A multi-stage simple random sampling technique has been used in this study. The sample size of the study is pre-determined through a power calculation, the inclusion criteria of being a Presbyopic patient. As our primary outcome is income, a non-normally distributed parameter, it is better to compare proportions falling in various quartiles for sample size calculations. With a two-sided significance level of p=0·05 and power of 80%, to detect a 10% between-group difference in the proportion in the highest quartile of income (35% versus 25%), corresponding to an odds ratio of 1.6, 349 participants would be needed in each group. Assuming a 15% rate of attrition based on previous studies in this population, a total sample of 822 persons (411 in each group) would be required.
As the study is randomized at the individual level, there is a possibility to have a spillover effect. To minimize the spillover effect, one participant was selected from each household. There is a risk that members of the control group may see the benefits experienced by others in their community and buy a pair of reading glasses during the study. In an attempt to mitigate this risk, members of the control group were promised free glasses at the end of the study.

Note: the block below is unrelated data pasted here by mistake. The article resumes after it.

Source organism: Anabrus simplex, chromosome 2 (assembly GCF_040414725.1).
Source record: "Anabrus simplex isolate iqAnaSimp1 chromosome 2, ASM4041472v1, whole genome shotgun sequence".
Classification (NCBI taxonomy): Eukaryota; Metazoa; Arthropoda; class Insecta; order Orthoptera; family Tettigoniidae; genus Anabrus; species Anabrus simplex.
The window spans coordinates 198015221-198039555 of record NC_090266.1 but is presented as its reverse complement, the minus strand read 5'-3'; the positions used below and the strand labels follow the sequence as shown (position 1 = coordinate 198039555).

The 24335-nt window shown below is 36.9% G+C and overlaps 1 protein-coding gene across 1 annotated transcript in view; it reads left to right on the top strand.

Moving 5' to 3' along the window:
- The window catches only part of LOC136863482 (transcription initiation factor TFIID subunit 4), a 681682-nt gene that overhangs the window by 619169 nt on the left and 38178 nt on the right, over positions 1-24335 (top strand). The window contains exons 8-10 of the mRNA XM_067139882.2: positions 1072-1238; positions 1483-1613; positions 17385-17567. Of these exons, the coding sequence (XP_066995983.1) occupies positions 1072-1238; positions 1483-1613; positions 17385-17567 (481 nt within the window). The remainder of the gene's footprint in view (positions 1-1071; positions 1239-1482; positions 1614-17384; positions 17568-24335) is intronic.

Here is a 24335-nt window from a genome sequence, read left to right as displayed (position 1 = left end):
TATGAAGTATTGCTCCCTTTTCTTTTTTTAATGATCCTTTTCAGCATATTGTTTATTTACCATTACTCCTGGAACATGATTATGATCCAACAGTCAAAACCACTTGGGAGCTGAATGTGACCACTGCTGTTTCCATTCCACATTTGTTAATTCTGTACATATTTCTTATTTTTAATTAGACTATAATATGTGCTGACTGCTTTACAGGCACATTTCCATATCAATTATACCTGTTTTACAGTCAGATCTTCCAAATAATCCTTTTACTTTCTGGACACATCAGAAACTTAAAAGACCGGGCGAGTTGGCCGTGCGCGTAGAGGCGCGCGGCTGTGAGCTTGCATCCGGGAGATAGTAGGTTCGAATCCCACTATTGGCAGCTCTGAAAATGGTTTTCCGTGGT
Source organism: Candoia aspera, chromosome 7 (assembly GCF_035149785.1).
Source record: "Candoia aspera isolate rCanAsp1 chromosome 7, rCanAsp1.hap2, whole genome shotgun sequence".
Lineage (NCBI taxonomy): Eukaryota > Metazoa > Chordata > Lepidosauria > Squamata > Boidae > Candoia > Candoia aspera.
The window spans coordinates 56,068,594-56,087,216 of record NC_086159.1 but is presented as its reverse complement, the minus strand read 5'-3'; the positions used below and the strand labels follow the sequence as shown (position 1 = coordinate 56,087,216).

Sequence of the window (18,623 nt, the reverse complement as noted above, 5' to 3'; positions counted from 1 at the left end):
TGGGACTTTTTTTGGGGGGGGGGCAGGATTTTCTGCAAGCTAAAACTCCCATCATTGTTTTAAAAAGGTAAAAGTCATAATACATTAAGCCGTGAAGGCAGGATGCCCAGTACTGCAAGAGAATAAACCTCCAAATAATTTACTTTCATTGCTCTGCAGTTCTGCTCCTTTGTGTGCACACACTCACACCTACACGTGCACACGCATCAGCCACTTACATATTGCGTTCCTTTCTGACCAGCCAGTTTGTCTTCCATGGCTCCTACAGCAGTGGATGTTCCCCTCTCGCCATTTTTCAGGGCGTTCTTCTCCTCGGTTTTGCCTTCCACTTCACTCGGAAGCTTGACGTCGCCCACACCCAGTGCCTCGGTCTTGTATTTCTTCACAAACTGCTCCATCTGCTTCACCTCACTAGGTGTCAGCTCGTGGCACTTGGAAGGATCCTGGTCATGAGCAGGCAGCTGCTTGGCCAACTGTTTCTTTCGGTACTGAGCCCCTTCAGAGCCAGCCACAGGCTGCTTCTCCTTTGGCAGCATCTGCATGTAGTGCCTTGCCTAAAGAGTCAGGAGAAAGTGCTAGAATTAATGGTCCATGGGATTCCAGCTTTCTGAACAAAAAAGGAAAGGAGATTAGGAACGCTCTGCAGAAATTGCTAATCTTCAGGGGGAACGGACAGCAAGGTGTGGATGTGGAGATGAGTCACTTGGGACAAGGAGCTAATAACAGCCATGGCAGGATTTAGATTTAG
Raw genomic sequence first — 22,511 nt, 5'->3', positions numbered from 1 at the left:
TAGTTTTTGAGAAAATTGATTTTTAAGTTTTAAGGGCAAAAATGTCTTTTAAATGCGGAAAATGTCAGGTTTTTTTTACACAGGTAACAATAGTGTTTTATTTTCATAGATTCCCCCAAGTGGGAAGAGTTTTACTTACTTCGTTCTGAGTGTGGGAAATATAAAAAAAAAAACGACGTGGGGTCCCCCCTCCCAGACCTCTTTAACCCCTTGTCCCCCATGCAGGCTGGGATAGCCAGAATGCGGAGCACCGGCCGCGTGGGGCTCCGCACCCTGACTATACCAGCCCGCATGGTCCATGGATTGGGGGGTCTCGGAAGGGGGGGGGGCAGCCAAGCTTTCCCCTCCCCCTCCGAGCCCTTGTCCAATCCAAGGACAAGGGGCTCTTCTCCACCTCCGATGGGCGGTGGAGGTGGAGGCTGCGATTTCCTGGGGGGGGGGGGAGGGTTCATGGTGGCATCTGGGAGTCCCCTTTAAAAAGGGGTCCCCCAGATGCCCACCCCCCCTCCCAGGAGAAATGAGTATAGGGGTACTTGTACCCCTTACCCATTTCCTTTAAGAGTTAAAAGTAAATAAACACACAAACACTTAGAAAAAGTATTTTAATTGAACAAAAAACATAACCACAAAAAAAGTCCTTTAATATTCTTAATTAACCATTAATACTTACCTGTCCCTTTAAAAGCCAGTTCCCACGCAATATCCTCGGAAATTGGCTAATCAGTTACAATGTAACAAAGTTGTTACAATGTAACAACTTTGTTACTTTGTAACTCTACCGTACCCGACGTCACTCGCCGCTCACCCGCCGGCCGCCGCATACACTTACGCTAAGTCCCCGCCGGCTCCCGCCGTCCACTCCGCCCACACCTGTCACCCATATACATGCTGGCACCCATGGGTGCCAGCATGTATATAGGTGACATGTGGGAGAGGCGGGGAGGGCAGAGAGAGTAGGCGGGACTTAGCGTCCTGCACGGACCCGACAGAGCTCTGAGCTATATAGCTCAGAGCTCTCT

Analysis of primary and secondary outcomes
Differences in baseline characteristics by study group will be analysed using the t-test or Wilcoxon rank-sum test for continuous variables with or without normal distribution respectively, the Chi-squared or Fisher’s exact test (with cell frequency<5) for binary categorical variables, and ordinal logistic regression for ordinal categorical variables. Normality will be checked using histograms and Q-Q plots.
Data for the primary outcome will be presented as median and interquartile range due to lack of normality, The change in self-reported monthly income will be categorized by quartiles and the unadjusted and adjusted intervention effects, odds ratio and 95% CI estimated using ordinal logistic regression. Unadjusted and adjusted mean between-group differences will be estimated for the secondary outcomes using linear regression. All variables with P<0.05 in the simple regression analysis will be included in multiple regression models. All statistical analyses will be performed using a commercially available software package (Stata 15.1, StataCorp, College Station TX, USA).